How the Pandemic Has Reshaped Retail: A Conversation with Bloomberg, CNBC, CNN and Retail Dive

Retail sales are down more than 20% from January, more than 41 million Americans have been furloughed or laid off — many in the retail space — and some predict up to 25,000 retail closures this year. The pandemic has led to a surge in e-commerce, delivery and curbside pickups, forcing many brands to redesign their customer experience and operations. Meanwhile, Amazon and Walmart have only become stronger.

We recently sat down (virtually) with four reporters who follow this space closely to hear their takes on how the industry has responded to these changes. Jordyn Holman of Bloomberg, CNBC’s Lauren Thomas, Chauncey Alcorn of CNN and Retail Dive’s Daphne Howland talked about their own buying habits during the pandemic, challenges the industry is grappling with and where they see it headed next. Here are a few highlights from our conversation, edited for length and clarity.

Pre-COVID industry trends are accelerating at lightning speed


Changes that were already happening in the industry — consolidation of smaller brands, heavier reliance on e-commerce, growing attention toward supply chain practices and workers’ rights — have shifted into overdrive during the pandemic. It’s still unclear, though, what consumer behaviors will stick around for the long haul. Amazon had its biggest sales quarter ever, but whether customers will keep ordering online when the option to buy in-person comes back remains to be seen.

If they do, Lauren said, “that could be powerful for Amazon,” but quipped, “we won’t have as much to cover as retail reporters.”

A survey of our event attendees showed big increases in shopping at Amazon and independent retailers alike.

It’s time to ask which jobs are really essential, and why 


Our conversation focused heavily on the designation of many retail workers as “essential,” even as small businesses closed and many stores that remained open were in a stronger position going into the pandemic. Jordyn noted that many small business owners wondered why they couldn’t sell t-shirts, for example, while consumers could still buy them at Walmart. Daphne highlighted the trend of small stores adding “essential” goods to their shelves so they could stay open, which in some cases added more confusion to what we think of as essential and why.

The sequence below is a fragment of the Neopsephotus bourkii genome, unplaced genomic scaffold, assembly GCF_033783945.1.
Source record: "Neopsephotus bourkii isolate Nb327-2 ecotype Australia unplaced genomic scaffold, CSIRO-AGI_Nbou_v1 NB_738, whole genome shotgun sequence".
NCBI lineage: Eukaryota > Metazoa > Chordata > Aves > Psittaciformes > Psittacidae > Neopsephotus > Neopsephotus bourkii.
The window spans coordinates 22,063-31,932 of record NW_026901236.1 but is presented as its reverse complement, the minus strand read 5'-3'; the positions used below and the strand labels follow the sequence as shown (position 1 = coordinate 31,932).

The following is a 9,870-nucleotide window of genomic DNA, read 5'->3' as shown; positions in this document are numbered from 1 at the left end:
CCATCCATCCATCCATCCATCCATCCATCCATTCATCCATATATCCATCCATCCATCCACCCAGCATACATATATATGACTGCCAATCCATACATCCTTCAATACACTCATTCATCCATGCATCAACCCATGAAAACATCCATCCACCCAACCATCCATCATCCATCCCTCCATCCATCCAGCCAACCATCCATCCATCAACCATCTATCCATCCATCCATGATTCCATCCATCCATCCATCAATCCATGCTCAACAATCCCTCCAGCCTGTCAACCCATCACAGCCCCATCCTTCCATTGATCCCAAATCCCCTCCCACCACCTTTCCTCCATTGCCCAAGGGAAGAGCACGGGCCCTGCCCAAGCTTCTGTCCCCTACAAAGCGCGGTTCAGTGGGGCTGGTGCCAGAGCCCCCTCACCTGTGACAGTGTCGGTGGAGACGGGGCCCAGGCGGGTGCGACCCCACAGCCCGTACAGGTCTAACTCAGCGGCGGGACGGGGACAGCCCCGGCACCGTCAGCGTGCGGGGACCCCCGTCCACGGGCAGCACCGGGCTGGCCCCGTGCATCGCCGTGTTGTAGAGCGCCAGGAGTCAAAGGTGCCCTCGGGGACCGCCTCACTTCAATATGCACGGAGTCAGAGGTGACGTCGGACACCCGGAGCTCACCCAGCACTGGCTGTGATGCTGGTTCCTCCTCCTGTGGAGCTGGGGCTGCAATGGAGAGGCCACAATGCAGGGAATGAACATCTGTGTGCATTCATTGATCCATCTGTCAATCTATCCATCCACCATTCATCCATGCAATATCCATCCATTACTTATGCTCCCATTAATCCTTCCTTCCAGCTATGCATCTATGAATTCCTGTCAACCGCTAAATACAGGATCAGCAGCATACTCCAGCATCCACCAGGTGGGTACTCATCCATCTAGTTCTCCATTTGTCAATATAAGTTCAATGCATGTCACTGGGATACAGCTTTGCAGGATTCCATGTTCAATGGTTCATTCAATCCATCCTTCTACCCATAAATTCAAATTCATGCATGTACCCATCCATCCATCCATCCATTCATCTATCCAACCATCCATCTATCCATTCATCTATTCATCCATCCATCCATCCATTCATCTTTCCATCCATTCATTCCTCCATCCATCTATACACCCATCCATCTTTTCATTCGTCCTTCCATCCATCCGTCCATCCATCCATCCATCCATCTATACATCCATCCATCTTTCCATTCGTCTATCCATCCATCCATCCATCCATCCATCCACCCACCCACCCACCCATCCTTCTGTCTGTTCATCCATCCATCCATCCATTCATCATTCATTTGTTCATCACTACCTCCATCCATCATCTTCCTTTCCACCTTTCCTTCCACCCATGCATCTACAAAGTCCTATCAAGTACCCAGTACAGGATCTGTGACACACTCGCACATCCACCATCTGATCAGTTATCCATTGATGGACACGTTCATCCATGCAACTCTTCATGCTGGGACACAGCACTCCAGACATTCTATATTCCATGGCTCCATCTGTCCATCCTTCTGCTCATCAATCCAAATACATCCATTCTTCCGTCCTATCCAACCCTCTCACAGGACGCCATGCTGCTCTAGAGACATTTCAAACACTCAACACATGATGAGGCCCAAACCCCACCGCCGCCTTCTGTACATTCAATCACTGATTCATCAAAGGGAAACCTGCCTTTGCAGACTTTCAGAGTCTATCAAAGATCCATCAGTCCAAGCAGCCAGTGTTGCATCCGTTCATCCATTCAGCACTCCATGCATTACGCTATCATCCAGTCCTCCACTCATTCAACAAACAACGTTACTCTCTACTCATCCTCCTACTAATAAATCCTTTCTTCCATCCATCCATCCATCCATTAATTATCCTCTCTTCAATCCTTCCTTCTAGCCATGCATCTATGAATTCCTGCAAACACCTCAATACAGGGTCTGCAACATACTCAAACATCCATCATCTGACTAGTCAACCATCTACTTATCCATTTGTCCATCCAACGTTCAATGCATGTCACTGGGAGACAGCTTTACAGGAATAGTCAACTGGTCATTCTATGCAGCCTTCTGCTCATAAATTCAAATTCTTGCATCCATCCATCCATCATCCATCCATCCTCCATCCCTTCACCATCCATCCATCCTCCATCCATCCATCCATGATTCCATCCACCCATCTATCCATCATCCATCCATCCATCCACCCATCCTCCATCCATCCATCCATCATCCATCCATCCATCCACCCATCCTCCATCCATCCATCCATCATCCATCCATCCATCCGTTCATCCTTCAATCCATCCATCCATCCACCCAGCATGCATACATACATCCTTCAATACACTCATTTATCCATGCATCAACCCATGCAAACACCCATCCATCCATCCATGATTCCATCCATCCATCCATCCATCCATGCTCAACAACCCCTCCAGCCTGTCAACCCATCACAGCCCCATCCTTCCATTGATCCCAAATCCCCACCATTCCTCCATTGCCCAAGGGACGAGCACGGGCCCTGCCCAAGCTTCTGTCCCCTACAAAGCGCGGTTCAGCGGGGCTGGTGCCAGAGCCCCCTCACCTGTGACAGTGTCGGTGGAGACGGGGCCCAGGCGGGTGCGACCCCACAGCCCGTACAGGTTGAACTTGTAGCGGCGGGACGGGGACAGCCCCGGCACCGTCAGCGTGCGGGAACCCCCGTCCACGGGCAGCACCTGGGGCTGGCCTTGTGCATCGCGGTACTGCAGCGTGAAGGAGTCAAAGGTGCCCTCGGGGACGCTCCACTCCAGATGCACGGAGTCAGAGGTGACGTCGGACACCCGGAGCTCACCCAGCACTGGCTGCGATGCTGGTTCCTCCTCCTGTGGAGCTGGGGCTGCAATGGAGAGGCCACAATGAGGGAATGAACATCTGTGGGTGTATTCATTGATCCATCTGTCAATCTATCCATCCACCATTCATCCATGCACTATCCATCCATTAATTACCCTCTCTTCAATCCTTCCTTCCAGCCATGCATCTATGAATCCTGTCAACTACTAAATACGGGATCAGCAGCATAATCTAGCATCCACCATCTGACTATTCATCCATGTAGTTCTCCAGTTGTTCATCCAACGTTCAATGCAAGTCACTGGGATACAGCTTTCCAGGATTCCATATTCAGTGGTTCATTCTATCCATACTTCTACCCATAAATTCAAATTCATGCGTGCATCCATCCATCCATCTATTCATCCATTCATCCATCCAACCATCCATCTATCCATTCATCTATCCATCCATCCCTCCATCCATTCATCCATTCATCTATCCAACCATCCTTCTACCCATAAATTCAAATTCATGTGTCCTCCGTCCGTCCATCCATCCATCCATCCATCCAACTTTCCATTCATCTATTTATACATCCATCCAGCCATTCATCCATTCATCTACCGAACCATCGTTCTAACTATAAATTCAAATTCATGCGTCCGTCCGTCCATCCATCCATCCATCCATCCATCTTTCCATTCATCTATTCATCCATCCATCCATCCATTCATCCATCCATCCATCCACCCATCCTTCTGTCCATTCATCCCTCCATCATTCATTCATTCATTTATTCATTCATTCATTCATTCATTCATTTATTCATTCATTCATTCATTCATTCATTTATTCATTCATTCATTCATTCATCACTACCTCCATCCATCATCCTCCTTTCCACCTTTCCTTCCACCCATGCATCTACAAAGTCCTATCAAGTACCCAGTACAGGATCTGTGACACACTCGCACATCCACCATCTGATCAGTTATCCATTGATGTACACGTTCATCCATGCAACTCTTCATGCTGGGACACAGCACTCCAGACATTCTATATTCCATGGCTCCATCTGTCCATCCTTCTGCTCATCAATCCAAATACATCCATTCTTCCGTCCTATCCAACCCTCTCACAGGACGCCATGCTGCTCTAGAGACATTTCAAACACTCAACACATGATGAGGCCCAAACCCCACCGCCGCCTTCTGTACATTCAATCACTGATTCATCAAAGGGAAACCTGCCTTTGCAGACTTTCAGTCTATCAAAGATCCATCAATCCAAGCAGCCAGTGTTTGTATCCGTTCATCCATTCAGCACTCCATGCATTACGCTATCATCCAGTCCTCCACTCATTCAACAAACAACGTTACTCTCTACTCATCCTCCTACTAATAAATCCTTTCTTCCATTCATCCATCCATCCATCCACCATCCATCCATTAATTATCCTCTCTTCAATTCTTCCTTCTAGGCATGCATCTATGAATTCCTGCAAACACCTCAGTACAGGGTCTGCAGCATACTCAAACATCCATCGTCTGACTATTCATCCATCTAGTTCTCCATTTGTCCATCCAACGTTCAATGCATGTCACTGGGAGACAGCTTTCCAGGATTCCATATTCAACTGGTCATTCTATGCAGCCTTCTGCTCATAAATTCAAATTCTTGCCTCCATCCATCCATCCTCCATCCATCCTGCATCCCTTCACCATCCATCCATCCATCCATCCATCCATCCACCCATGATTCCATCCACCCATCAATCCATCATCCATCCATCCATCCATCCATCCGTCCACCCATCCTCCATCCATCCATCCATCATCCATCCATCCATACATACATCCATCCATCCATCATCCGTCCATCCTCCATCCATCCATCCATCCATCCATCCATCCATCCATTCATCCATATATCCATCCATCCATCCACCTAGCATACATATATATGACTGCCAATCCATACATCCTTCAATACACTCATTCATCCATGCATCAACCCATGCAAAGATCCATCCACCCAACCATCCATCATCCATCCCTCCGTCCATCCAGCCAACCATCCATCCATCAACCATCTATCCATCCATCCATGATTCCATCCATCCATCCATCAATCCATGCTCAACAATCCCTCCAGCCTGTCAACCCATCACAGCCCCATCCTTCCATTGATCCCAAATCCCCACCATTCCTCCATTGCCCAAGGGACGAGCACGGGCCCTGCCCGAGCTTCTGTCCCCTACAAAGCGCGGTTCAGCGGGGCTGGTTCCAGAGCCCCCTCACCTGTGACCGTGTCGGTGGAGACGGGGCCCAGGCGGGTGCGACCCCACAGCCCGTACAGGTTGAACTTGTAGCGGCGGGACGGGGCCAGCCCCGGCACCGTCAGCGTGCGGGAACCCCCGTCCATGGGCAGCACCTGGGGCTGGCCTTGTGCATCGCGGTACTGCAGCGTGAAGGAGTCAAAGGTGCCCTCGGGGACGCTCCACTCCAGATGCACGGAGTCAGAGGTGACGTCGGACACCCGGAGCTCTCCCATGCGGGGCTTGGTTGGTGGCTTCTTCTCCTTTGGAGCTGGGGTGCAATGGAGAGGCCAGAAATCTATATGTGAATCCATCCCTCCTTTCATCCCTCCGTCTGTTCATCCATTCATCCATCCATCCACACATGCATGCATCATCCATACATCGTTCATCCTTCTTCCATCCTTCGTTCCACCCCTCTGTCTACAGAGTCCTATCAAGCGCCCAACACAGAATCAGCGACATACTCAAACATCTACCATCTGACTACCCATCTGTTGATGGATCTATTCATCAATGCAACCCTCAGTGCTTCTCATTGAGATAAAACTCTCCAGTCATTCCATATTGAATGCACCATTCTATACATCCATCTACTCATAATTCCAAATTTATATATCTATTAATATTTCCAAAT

“It’s like an asteroid hitting the earth and killing the dinosaurs,” said Chauncey. “Some evolved, and those that weren’t equipped died out.” 

“It’s like an asteroid hitting the earth and killing the dinosaurs. Some evolved, and those that weren’t equipped died out.” 

The pandemic doesn’t spell the end for brick and mortar


For years, Jordyn pointed out, the retail industry has been on a mission to close down stores that weren’t up to snuff: “Everyone’s slimming down.” The pandemic is an opportunity for leaders to take a step back and determine which stores it really needs. There’s also a new strategy emerging: open a few flagship stores plus a handful of smaller ones targeted to specific communities. Nike plans to open hundreds of smaller stores around the country even as it manages declining sales. The benefit of that approach, Jordyn says, is “much less inventory that’s catered to that community.”

Retail companies have a potential PR problem on the horizon


As they navigate the next phase of the pandemic, big businesses have a lot to consider around how much they are paying employees, what to do when someone gets sick – and how to convey that information to consumers. E-commerce supply chains, Daphne noted, present unique challenges for companies because workers are hidden from consumer view. “I think it’s a real problem for e-commerce generally,” she said. “That could affect how people view buying through that channel.” Anecdotal data from our event attendees backs that perception: 42% said they view Amazon more negatively now than they did at the beginning of the pandemic, though 35% say they’re shopping there more now than they did a few months ago. 

Just over half of attendees’ perspective of Amazon hasn’t changed during the pandemic, but a significant portion has a more negative view while very few see it more positively.

Data can help tell a strong retail story


Our panelists highlighted their interest in data on foot traffic in stores to help illustrate where the industry is headed. As case loads rise and fall in different parts of the country, they’re interested in foot traffic differences and whether store closures are happening more in one area than another. 

Many thanks to Jordyn, Lauren, Chauncey and Daphne for the engaging conversation. Happy shopping!